From open pit to bedroom

Here's a chronological account of the addition of a ground-floor bedroom to our one-bedroom house. For the latest work, click here.

 

The green machine below is a "hoe-ram", a jackhammer mounted on a backhoe. This crew was outlining the new foundations in pinkish-orange spray-paint on frozen mud on New Year's Eve, 2003.

 

A week later Charlie Sweeney, the contractor, held the pole while heavy-equipment operator Buck Painter shot levels. They were working to get the footers level.
The truck arrived the next day. Sweeney and the guys poured in subfreezing temperature.

Nighttime temps hit around zero F. and the footers were swathed in thermal mats like babies in comforters.

 

With the footers done, block, sand and mortar arrived.

 

So far all this work, after the excavation, has taken less than eight hours. Of course, Contractor Sweeney subcontracted out the block work to a masonry crew who talked, while on the job, only about sex, sports and cars. Communication about work consisted of shrugs, curses, smiles and gestures; they've done this many times.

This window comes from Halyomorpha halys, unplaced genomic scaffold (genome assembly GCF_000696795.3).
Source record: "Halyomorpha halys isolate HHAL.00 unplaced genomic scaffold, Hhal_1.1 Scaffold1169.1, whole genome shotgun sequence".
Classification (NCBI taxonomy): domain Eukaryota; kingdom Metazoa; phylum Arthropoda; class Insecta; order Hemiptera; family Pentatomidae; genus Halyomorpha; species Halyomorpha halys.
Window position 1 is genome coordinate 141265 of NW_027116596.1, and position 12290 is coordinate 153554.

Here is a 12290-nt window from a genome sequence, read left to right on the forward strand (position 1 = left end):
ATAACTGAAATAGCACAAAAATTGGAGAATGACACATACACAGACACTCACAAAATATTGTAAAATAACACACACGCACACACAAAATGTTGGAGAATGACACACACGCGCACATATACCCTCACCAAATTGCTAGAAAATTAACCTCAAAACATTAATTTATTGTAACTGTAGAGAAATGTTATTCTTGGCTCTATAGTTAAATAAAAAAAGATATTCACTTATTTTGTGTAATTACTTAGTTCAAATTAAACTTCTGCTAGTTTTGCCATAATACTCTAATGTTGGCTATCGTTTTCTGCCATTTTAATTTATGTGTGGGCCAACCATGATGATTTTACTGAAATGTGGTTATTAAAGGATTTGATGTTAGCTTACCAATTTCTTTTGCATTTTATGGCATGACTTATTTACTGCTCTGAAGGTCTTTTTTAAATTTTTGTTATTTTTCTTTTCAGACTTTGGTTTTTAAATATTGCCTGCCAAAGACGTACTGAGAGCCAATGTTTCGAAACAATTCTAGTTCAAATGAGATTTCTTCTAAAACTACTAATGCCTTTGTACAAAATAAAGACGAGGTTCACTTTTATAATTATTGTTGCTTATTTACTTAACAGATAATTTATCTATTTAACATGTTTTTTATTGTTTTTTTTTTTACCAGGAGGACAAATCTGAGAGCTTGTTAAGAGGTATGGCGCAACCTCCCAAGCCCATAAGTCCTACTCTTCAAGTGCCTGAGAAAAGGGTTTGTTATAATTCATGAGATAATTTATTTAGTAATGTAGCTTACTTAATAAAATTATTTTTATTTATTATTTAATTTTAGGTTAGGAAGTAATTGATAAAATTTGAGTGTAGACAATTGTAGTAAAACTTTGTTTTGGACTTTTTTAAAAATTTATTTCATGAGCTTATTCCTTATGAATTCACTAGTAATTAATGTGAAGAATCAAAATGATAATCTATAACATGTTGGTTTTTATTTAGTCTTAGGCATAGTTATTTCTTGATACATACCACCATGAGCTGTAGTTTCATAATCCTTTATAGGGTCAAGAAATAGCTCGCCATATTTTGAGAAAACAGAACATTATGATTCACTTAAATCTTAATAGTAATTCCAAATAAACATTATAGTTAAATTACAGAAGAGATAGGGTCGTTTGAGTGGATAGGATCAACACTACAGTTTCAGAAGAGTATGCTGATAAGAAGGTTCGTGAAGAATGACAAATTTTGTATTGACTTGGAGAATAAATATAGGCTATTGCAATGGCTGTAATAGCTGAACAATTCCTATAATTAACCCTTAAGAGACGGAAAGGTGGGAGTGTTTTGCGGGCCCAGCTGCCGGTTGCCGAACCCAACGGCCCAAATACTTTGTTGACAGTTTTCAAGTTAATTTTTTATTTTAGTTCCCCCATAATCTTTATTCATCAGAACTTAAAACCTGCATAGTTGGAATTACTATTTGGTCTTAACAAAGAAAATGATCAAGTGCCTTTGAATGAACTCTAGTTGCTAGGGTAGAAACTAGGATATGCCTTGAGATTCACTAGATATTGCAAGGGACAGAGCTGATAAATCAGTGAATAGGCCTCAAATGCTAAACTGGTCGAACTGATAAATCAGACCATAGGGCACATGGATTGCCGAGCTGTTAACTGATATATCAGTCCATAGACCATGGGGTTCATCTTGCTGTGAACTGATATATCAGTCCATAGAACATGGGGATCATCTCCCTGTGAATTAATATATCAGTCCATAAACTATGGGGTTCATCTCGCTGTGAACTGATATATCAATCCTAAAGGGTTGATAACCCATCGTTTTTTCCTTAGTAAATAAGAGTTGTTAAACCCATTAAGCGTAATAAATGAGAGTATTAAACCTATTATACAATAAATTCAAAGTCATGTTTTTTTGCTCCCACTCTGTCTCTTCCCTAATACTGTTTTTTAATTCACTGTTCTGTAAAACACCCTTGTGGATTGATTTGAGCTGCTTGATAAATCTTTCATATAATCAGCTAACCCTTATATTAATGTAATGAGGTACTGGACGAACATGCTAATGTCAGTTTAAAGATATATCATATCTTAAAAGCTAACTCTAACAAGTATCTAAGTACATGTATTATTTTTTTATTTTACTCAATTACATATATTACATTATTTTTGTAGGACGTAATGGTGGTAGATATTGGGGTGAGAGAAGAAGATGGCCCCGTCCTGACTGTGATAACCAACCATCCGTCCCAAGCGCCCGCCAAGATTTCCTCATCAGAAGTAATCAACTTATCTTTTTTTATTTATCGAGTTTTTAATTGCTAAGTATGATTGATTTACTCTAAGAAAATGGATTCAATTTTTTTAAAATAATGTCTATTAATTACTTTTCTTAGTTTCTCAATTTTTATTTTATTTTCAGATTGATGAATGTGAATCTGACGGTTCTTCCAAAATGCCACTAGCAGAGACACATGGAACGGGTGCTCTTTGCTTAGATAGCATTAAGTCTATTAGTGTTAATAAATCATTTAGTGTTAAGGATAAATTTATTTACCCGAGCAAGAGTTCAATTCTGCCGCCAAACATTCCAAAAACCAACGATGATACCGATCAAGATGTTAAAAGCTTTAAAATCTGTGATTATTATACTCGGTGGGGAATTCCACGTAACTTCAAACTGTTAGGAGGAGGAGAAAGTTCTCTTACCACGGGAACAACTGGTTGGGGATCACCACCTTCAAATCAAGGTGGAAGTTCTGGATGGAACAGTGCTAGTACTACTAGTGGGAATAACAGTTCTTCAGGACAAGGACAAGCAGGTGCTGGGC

It's a shame that building is so messy! We wish there were Teflon shoes that mud wouldn't stick to. (That's an excellent idea and you are welcome to it. I hope it makes you millions of dollars and you pay us with nothing more than some shoes. Size eight and thirteen.)

The plumbing's roughed in for the basement slab on Friday, March 19th, 2004. Can you imagine where that door leads?

 

Here's a clue: "For the love of GOD, Montrésor!"

 

Here's another: "I've got a small cask of it here. Once it's been opened you know it won't keep, so finish it up, it will help you .. to .. sleep!"

April started to green up the woods and the framing began.

 

These floor joists are called I-Joists. They are part of an "engineered floor system" that is stronger than standard lumber and is said to guarantee a squeak-proof floor.

An Iraqi joined the crew saying he had torn down many walls in Baghdad and now needs balance in his life.

 

His keffiyah is by Hanes T-shirts and is known in Arabic as a: "bifiti."

A crane lifted roof trusses in and crew nails them in place.

This southern  view -- view from the South -- shows the bedroom. You'd see the soles of our feet if we were in bed -- if there were a bed and if we were on top of the covers.

View from the North-East.
Contractor Sweeney guides a SIPS (Structural Insulated Panel System) roof slab in place.
View from the North-east July 4th, 2004.

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